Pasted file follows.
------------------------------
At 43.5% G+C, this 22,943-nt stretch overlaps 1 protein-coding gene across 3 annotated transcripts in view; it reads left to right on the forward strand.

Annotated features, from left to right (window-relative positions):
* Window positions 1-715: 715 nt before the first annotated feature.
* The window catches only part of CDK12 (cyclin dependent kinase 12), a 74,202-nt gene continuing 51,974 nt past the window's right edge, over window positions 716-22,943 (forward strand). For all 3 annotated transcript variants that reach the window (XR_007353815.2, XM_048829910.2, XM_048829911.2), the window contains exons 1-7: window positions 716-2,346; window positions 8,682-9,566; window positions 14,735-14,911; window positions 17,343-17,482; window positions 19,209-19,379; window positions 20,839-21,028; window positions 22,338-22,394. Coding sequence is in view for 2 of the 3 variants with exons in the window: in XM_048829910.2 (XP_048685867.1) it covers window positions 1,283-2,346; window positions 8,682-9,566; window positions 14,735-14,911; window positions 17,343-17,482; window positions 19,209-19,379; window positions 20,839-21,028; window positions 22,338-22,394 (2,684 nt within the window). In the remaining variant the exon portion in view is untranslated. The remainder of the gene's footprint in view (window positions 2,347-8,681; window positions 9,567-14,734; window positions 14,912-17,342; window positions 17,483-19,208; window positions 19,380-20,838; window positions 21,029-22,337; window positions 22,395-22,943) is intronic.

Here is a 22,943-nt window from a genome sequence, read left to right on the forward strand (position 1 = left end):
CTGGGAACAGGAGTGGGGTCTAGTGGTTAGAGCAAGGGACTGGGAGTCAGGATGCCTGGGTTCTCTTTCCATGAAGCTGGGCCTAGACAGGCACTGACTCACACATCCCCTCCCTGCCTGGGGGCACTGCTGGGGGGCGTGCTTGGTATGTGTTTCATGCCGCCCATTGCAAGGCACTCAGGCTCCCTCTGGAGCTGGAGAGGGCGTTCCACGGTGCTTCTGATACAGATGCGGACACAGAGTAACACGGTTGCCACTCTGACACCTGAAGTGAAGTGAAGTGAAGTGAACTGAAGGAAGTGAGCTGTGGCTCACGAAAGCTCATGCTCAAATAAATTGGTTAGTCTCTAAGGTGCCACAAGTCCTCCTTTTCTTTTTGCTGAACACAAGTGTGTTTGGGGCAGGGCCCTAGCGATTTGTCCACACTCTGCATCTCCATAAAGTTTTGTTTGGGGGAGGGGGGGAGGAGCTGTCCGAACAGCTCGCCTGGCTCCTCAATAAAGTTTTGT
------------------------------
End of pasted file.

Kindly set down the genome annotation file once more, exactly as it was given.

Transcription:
At 43.5% G+C, this 22,943-nt stretch overlaps 1 protein-coding gene across 3 annotated transcripts in view; it reads left to right on the forward strand.

Annotated features, from left to right (window-relative positions):
* Window positions 1-715: 715 nt before the first annotated feature.
* The window catches only part of CDK12 (cyclin dependent kinase 12), a 74,202-nt gene continuing 51,974 nt past the window's right edge, over window positions 716-22,943 (forward strand). For all 3 annotated transcript variants that reach the window (XR_007353815.2, XM_048829910.2, XM_048829911.2), the window contains exons 1-7: window positions 716-2,346; window positions 8,682-9,566; window positions 14,735-14,911; window positions 17,343-17,482; window positions 19,209-19,379; window positions 20,839-21,028; window positions 22,338-22,394. Coding sequence is in view for 2 of the 3 variants with exons in the window: in XM_048829910.2 (XP_048685867.1) it covers window positions 1,283-2,346; window positions 8,682-9,566; window positions 14,735-14,911; window positions 17,343-17,482; window positions 19,209-19,379; window positions 20,839-21,028; window positions 22,338-22,394 (2,684 nt within the window). In the remaining variant the exon portion in view is untranslated. The remainder of the gene's footprint in view (window positions 2,347-8,681; window positions 9,567-14,734; window positions 14,912-17,342; window positions 17,483-19,208; window positions 19,380-20,838; window positions 21,029-22,337; window positions 22,395-22,943) is intronic.

Here is a 22,943-nt window from a genome sequence, read left to right on the forward strand (position 1 = left end):
CTGGGAACAGGAGTGGGGTCTAGTGGTTAGAGCAAGGGACTGGGAGTCAGGATGCCTGGGTTCTCTTTCCATGAAGCTGGGCCTAGACAGGCACTGACTCACACATCCCCTCCCTGCCTGGGGGCACTGCTGGGGGGCGTGCTTGGTATGTGTTTCATGCCGCCCATTGCAAGGCACTCAGGCTCCCTCTGGAGCTGGAGAGGGCGTTCCACGGTGCTTCTGATACAGATGCGGACACAGAGTAACACGGTTGCCACTCTGACACCTGAAGTGAAGTGAAGTGAAGTGAACTGAAGGAAGTGAGCTGTGGCTCACGAAAGCTCATGCTCAAATAAATTGGTTAGTCTCTAAGGTGCCACAAGTCCTCCTTTTCTTTTTGCTGAACACAAGTGTGTTTGGGGCAGGGCCCTAGCGATTTGTCCACACTCTGCATCTCCATAAAGTTTTGTTTGGGGGAGGGGGGGAGGAGCTGTCCGAACAGCTCGCCTGGCTCCTCAATAAAGTTTTGT